Tropical Depression Two has lost its battle to become the next Atlantic tropical storm, but it will still increase shower activity across the Caribbean to end the week.
The battle between Tropical Depression Two and dry, dusty air has been won by the latter and increased wind shear.
Late Wednesday morning, the depression degenerated to a tropical wave.
"Shear is a zone of strong, generally west to east flowing winds, above the surface of the ocean that can disrupt tropical systems," stated AccuWeather.com Senior Meteorologist Alex Sosnowski.
Despite weakening, the remnants of the depression will still enhance showers across the eastern and central islands of the Caribbean.
Wednesday night, the system will pass in the vicinity of the islands of Dominica and Martinique and produce heavy and gusty showers over these and the surrounding islands through the first part of Thursday.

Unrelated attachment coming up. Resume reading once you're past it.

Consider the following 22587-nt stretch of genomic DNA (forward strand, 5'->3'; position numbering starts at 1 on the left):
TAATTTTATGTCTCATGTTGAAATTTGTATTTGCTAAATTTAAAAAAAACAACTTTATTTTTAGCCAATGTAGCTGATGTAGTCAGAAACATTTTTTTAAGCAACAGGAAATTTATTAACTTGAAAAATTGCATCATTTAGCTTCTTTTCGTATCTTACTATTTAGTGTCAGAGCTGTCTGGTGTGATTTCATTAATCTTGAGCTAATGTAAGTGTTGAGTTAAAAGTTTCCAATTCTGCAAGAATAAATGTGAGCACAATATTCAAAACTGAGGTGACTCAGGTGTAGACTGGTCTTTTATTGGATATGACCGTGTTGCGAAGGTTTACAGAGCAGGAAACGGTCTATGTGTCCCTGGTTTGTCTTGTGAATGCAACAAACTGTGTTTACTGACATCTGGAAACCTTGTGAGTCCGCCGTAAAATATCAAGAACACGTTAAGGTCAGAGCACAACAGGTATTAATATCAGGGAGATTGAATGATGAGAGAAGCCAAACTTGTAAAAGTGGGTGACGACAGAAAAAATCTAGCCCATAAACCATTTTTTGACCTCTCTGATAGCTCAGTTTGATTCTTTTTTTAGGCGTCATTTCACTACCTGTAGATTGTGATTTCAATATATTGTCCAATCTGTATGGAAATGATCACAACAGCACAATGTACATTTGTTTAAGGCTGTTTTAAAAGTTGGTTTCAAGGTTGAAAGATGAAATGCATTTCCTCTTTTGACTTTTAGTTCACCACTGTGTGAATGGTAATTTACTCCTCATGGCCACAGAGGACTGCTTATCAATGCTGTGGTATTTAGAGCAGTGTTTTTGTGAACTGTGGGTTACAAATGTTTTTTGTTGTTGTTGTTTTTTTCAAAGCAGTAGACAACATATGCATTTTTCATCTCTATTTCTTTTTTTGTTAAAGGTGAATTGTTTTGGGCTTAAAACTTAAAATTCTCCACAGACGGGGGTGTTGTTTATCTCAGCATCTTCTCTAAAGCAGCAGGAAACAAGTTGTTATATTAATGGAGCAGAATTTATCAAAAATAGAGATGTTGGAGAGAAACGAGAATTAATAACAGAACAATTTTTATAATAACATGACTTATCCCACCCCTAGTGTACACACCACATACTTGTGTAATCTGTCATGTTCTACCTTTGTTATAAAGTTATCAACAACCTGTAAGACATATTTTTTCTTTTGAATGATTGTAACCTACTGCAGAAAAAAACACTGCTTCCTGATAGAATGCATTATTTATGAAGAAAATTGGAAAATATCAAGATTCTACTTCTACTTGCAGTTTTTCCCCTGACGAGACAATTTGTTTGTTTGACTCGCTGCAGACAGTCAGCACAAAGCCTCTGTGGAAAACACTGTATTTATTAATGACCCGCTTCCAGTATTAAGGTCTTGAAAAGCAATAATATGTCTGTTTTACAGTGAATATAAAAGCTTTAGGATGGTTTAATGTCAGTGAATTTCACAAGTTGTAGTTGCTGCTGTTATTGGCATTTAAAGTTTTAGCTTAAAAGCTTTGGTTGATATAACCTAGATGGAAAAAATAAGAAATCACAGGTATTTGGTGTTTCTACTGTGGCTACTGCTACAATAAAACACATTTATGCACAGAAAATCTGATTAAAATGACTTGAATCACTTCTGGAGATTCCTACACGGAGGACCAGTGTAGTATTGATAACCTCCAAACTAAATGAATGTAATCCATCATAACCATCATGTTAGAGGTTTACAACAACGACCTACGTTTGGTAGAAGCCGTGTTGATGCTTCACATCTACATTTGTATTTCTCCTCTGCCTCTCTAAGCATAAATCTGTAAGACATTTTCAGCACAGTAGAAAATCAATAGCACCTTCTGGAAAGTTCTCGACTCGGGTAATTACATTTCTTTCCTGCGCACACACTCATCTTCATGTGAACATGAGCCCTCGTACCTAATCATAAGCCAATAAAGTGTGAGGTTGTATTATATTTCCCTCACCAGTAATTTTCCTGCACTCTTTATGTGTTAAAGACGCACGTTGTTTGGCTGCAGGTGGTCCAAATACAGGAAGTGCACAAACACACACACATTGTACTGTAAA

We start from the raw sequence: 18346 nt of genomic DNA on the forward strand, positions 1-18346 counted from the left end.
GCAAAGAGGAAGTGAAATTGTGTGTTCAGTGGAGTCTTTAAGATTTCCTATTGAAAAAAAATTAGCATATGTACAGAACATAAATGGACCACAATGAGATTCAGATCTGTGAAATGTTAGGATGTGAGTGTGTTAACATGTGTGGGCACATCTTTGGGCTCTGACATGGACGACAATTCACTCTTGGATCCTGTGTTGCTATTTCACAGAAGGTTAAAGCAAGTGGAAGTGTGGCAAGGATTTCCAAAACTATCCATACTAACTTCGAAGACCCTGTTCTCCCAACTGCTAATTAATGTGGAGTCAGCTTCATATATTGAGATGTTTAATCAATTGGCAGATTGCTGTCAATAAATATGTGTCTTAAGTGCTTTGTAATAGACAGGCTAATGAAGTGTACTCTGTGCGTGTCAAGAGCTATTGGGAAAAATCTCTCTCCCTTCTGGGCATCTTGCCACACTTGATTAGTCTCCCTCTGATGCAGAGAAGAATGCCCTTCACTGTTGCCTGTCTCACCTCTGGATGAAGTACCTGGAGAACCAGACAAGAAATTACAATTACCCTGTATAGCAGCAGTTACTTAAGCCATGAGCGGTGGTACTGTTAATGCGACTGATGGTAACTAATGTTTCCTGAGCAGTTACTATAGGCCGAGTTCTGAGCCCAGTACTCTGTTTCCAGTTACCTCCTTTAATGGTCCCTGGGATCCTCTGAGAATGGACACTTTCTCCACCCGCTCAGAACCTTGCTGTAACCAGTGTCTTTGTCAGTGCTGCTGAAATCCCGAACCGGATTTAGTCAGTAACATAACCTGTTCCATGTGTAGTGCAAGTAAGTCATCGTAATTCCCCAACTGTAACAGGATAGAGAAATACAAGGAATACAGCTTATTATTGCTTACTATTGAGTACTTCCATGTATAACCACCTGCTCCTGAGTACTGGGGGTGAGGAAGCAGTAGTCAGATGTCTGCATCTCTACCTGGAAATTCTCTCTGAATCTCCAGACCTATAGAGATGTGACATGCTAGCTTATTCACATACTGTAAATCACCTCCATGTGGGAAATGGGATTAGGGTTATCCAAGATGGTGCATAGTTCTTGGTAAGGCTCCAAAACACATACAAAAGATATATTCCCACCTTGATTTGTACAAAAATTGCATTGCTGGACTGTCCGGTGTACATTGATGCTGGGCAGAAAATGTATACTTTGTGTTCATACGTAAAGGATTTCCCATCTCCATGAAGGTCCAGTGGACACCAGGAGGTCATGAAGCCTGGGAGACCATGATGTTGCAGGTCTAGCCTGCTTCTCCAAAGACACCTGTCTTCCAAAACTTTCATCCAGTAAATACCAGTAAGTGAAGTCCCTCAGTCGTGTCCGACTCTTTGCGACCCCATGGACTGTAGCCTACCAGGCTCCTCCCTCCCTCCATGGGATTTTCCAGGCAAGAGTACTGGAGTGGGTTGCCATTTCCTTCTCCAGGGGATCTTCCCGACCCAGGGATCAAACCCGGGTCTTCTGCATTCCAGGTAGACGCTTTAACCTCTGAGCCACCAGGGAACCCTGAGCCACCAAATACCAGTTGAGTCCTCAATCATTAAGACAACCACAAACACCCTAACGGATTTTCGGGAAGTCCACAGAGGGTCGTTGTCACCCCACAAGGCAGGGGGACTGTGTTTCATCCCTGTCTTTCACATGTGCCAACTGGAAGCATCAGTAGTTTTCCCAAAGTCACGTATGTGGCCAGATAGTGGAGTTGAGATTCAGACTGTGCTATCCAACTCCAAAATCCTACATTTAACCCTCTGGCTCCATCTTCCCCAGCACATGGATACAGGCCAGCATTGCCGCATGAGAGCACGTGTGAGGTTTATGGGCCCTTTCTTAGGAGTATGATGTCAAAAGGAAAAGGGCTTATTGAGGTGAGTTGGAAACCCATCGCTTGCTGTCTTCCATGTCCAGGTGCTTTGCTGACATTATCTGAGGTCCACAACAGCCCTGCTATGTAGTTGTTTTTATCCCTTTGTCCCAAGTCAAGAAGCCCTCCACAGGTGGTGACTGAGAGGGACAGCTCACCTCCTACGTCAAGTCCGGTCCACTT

Localized rain amounts on the order of 2 to as much as 4 inches are expected.
Residents and visitors to the Virgin Islands and Puerto Rico will notice an increase in shower and thunderstorm activity Thursday night through Friday. The same can be said for those across Hispaniola Friday through Friday night.
"While this will not be a widespread rain or wind event for the islands, there will be locally gusty and drenching showers and thunderstorms," stated AccuWeather.com Meteorologist Rob Miller.
Disruptions to vacation plans and outdoor activities will occur, as well as isolated flash flooding. However, Miller points out that the increased showers will bring beneficial rain during what has become an unusually dry first half of summer.
"With the dry air in place across the Atlantic Ocean, tropical waves have not been doing a lot [in terms of shower activity] so far this summer."
San Juan, Puerto Rico, has picked up 42 percent of the 9.67 inches of rain that typically falls since June 1. During the same time, 1.17 inches has fallen at Santo Domingo, Dominican Republic. That is only 11 percent of the normal 10.74 inches.
As Tropical Depression Two weakens, the rest of the Atlantic Basin remains quiet.
The Atlantic has only yielded one hurricane so far in 2014, Arthur, which brushed part of the East Coast during early July.
The next tropical storm in the Atlantic will acquire the name "Bertha."